After the fateful happy hour, Cummings got to work. He researched the chemistry and flavor profiles of different brews, identified characteristics of traditional glassware associated with each and then decided how he could create his own versions. He then made 30 prototypes, narrowed them down to six, and further researched those styles to determine which ones would give the full glass set the most versatility.
The set, which, according to the product description on Cummings’ Etsy shop (etsy.com/shop/PretentiousBeerGlass), provides “the ultimate Pretentious Beer Glass Company experience,” includes a Hoppy Beer Glass, an Aromatic Beer Glass, a Malty Beer Glass, a Subtle Beer Glass and a “traditional” Ale Glass.
“In the Aromatic Beer Glass, there is a thin layer of beer over the mountain in the bottom of the glass. When the beer is really thin, it’s bright red. While you’re drinking it, the peak slowly emerges and you see more and more of the mountain,” Cummings says. “The head almost makes clouds or fog that are rolling down the mountain. It’s like watching a movie unfold.”
But the “mountain,” he says, has a practical purpose, too. It gives the glass a larger surface area, which keeps friction and maintains the head.
“With wine, people swirl. With beer, you do want to swirl a little bit to maintain the head and release the aromatic molecules.”
The only glass that isn’t included in the full set is the Dual Beer Glass, which is designed to accommodate two kinds of beer in each of its chambers, allowing them to combine toward the lip. A secondary benefit to this glass is that you can smell the bouquet of both beers simultaneously; normally, you smell only the beer that settles on top.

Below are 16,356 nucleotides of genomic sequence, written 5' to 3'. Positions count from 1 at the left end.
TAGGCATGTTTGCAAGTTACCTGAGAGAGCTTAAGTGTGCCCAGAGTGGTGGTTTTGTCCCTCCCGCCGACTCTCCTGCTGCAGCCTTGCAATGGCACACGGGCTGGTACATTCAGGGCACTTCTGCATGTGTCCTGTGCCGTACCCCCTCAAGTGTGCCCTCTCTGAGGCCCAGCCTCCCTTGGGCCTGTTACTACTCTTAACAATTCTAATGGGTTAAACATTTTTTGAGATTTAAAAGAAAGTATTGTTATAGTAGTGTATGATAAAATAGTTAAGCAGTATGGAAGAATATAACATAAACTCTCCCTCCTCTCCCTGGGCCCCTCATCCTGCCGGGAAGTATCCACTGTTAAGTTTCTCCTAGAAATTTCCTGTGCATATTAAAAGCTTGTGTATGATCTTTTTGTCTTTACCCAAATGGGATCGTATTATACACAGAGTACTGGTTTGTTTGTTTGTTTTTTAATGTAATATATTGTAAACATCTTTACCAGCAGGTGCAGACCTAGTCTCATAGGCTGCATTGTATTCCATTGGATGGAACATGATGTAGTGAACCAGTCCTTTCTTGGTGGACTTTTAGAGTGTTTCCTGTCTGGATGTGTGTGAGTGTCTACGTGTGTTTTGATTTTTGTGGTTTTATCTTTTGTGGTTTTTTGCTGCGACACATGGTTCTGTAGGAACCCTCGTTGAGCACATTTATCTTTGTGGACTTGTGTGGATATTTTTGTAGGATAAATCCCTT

According to Cummings, this degree of study is what a good beer deserves. “I have a ton of respect for a very well-made beer. I release each glass with a lot of respect and a lot of consideration to make sure this is a proper container,” he says. “Every time you pour your beer into it, you should have something wonderful happen. The Subtle glass, for example, has these undulations on the bottom that aren’t just ergonomic, they show the beer at different densities. It’s like seeing a Rothko Color Field painting. It’s a much more thoughtful process to drinking beer than pouring it in a red Solo cup and chugging it at a beer pong table.”
Press, Patrons and Pretentious Proponents
Recognition of Cummings’ work started with the beer bloggers, then the food bloggers, then The Huffington Post. Word spread on product design blogs, including a few in China, and the men’s lifestyle beat picked up the story. And then the Pretentious Beer Glass Company arrived in Man Central Station: Maxim.com’s list of holiday gift ideas for Dad.
“Before September, I had 300 orders off Etsy, and I thought it would have been awesome to finish the year with one order a day on average,” says Cummings. “Then, after all the coverage, on the morning of the one-year mark—December 4, 2013—I had sold over 2,000 orders.”
Some of the best descriptions of Cummings’ work have come from his growing fan base. “I have two taglines I love. One is: ‘Handcrafted beer deserves a handcrafted glass.’ Good beer is made by hand and by small business owners. That’s what I am,” he says.
The other, he says, is from a comment on his Etsy page: “ ‘It’s formalwear for beer.’ I’m getting T-shirts with that on there,” he says. “It’s just too good.”